Mobile crisis team makes a difference for Winnipeg teen

When Leona Howika's 15-year-old daughter said she was thinking about suicide, she took her to the family doctor who made a referral to a specialist — but there was a lag. That’s when Macdonald Youth Services’ youth crisis stabilization system swooped into action.
Kelly Schettler (left) and Mawney Larsen (right) work with Macdonald Youth Services' youth crisis stabilization system in Winnipeg. (Pat Kaniuga/CBC)

When Leona Howika's 15-year-old daughter told her she was thinking of suicide, Howika sprang into action, she says — she took Lexie to the family doctor, who then referred her to a specialist.

But there was a lag. While waiting for the next appointment, Lexie went into crisis and needed something or someone to help fill the gap. That's when Howika called Macdonald Youth Services' youth crisis stabilization system (YCSS) to access their mobile crisis team.

That call may have saved her daughter's life, Howika said.

"Honestly, every corner we turned we found somebody there ready to … support us," she said.

YCSS provides a range of mental health services to youth, parents and guardians in Winnipeg. It takes calls 24 hours a day, seven days a week on their intake line and a mobile crisis team makes home visits from 7 a.m. to 3 a.m.

The organization has received more than 6,000 calls like Howika's in the last year in Winnipeg, said assistant co-ordinator Mawney Larsen.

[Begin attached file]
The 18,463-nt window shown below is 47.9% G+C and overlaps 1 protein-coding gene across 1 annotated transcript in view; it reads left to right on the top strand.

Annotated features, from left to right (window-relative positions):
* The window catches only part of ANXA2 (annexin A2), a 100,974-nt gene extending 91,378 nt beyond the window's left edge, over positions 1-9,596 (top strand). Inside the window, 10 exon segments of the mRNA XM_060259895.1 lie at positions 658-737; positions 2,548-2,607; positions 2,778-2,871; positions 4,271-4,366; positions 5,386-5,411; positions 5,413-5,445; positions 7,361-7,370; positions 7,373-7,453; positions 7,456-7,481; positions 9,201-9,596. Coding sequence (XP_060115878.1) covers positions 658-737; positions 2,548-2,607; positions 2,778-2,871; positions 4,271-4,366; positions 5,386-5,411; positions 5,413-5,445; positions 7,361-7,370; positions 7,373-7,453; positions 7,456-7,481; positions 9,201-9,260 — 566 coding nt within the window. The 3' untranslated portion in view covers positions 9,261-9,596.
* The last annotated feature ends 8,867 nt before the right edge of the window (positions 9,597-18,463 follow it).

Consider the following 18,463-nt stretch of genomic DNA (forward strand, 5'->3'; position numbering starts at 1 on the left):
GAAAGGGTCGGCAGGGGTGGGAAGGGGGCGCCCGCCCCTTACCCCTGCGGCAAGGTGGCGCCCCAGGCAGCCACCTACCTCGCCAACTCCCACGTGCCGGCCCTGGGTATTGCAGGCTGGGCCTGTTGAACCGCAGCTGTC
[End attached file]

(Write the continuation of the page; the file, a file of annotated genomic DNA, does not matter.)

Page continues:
About 1,400 of those calls result in the mobile crisis team being dispatched to a family home. Other calls are less urgent and referred to community supports, while many other callers are told to hang up and call 911. The YCSS takes about 30 minutes to reach the family — ambulances are much faster.

"(Our) team walks into all kinds of situations," said YCSS crisis response team member Kelly Schettler, "It's not our job to define crisis for someone." 

Teams of two are dispatched to the homes. They assist in all kinds of situations, including ongoing disputes and depression. A significant portion of the calls are from parents and guardians concerned about teen self-harm, said Schettler.

Leona Howika says she did everything right when her daughter, Lexie, said she was thinking about suicide, but they still needed emergency support. (Marcy Markusa/CBC)

Helping families such as Lexie Howika's while they wait for follow-up appointments is not uncommon either, said Schettler.

"She was seen and assessed. Everything happened the way it should, but there can still be a lag." 

This is the challenging part about delivering mental health support, said Schettler.

"Suicide risk [shifts] moment to moment. Somebody can be safe the moment we see them … but there's still that time where anything can change," she said.

Child and youth hospitalizations in Canada are on the rise for mental illness. From 2006-07 to 2013-14 the number of emergency department visits for mental disorders increased 45 per cent, according to a recent study by the Canadian Institute for Health Information.


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